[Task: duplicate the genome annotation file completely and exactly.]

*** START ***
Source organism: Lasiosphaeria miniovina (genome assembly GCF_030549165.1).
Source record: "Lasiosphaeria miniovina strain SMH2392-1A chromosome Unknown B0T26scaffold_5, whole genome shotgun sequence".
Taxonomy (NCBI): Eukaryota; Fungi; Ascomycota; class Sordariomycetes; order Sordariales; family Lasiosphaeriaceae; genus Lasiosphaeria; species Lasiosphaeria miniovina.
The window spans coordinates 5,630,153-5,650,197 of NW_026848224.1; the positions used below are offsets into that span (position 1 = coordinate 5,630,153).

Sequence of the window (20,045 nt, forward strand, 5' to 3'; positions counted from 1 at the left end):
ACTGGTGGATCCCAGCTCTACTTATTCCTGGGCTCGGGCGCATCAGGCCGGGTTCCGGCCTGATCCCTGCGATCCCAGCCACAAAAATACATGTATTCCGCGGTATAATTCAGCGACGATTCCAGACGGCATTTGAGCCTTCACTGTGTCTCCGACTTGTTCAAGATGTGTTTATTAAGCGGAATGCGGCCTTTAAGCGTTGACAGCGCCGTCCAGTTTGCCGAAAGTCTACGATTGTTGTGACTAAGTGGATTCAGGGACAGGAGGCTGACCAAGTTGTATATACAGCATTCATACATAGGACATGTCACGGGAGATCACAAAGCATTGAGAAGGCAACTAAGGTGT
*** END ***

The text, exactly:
Source organism: Lasiosphaeria miniovina (genome assembly GCF_030549165.1).
Source record: "Lasiosphaeria miniovina strain SMH2392-1A chromosome Unknown B0T26scaffold_5, whole genome shotgun sequence".
Taxonomy (NCBI): Eukaryota; Fungi; Ascomycota; class Sordariomycetes; order Sordariales; family Lasiosphaeriaceae; genus Lasiosphaeria; species Lasiosphaeria miniovina.
The window spans coordinates 5,630,153-5,650,197 of NW_026848224.1; the positions used below are offsets into that span (position 1 = coordinate 5,630,153).

Sequence of the window (20,045 nt, forward strand, 5' to 3'; positions counted from 1 at the left end):
ACTGGTGGATCCCAGCTCTACTTATTCCTGGGCTCGGGCGCATCAGGCCGGGTTCCGGCCTGATCCCTGCGATCCCAGCCACAAAAATACATGTATTCCGCGGTATAATTCAGCGACGATTCCAGACGGCATTTGAGCCTTCACTGTGTCTCCGACTTGTTCAAGATGTGTTTATTAAGCGGAATGCGGCCTTTAAGCGTTGACAGCGCCGTCCAGTTTGCCGAAAGTCTACGATTGTTGTGACTAAGTGGATTCAGGGACAGGAGGCTGACCAAGTTGTATATACAGCATTCATACATAGGACATGTCACGGGAGATCACAAAGCATTGAGAAGGCAACTAAGGTGT